While wealth has its privileges, it also has risks. An Insite/Zogby survey from July 6, 2011 revealed that random street crime, home invasion, and mugging are keeping 92 percent of the high net worth individuals they surveyed awake at night—not identity theft and cyber attacks. Nearly 50 percent said they are concerned for their safety when traveling, and 39 percent have taken steps in the past year to increase their personal security, either at home or in the workplace. In fact, the trend is that some people with significant wealth are choosing to go low-key—55 percent of respondents said they are limiting “flashy” purchases to lower external awareness of their wealth.
In this age of 24/7 news and the Internet,information about us is everywhere.Those with their guards down may be vulnerable on many fronts, which is why increasingly more high and ultra-high net worth individuals and families are turning to security professionals for protection.
“Those with wealth or who are perceived to have wealth offer the potential of a huge windfall to predators, which may make them considerably more vulnerable,” explains Christopher Falkenberg, founder and president of Insite Security, a security and risk management firm for high net worth individuals and corporations in New York.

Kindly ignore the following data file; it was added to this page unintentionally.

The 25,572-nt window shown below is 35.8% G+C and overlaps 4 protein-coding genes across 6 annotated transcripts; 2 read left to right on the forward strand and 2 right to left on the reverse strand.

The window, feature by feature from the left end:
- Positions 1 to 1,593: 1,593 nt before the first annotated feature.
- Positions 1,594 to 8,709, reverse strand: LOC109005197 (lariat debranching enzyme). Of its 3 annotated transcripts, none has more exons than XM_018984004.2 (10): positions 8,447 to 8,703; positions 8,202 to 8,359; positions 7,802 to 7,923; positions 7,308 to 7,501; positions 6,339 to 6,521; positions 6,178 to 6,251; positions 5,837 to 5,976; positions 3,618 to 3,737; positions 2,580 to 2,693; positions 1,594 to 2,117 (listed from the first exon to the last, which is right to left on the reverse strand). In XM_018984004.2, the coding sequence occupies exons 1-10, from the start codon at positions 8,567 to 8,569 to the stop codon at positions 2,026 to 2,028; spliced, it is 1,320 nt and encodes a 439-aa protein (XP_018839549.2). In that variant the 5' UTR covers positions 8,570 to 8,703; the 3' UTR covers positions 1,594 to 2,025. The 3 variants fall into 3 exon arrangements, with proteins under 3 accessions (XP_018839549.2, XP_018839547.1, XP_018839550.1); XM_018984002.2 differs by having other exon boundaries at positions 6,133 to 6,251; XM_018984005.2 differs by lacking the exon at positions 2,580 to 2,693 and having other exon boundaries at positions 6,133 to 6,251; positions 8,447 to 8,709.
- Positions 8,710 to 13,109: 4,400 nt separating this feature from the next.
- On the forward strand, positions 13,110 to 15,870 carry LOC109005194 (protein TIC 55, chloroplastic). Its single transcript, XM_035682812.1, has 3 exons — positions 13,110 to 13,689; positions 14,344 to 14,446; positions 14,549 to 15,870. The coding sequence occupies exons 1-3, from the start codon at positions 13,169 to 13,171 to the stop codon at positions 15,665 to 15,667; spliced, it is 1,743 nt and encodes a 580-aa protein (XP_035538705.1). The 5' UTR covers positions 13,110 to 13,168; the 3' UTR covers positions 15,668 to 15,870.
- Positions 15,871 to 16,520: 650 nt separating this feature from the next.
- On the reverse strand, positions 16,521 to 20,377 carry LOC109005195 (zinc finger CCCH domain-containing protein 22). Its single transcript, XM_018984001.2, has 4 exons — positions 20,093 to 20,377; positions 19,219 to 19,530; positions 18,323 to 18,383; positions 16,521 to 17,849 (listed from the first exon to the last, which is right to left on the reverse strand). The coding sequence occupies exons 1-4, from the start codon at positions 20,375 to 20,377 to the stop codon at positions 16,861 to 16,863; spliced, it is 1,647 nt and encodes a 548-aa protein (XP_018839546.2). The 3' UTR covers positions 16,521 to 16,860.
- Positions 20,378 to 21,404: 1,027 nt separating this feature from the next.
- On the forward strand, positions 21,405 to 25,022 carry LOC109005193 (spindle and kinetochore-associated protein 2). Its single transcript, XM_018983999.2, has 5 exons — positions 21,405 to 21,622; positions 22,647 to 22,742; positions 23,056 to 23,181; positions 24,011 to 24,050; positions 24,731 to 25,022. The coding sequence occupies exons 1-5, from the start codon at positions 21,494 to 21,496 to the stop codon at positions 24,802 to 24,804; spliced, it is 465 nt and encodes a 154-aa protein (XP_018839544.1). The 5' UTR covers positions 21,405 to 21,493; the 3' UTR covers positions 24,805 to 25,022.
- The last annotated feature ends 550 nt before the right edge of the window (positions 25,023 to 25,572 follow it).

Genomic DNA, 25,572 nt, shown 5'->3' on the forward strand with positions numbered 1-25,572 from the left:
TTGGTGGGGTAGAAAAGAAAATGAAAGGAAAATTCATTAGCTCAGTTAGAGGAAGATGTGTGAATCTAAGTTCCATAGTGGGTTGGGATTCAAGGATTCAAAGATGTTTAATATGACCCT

“A little bit of due diligence about being careful may mitigate that vulnerability and save you a lot of money, litigation, and heartache,” adds Peter Turecek, a senior managing director with Kroll, a risk consulting firm based in New York.
What the Pros Can Do to Help Protect You
Most firms start with an in-depth security and risk assessment to help identify potential points of vulnerability—from what information is available in the public domain, to who is on the household staff, to what sort of security systems are in place at home, at work, and for all technologies such as computers.
Once the assessments are completed, there are a wide range of strategies that firms implement to take on cyber thieves, travel dangers, family office vulnerabilities, communication security gaps, residential loopholes, and crisis management—the array of areas unique to the wealthy.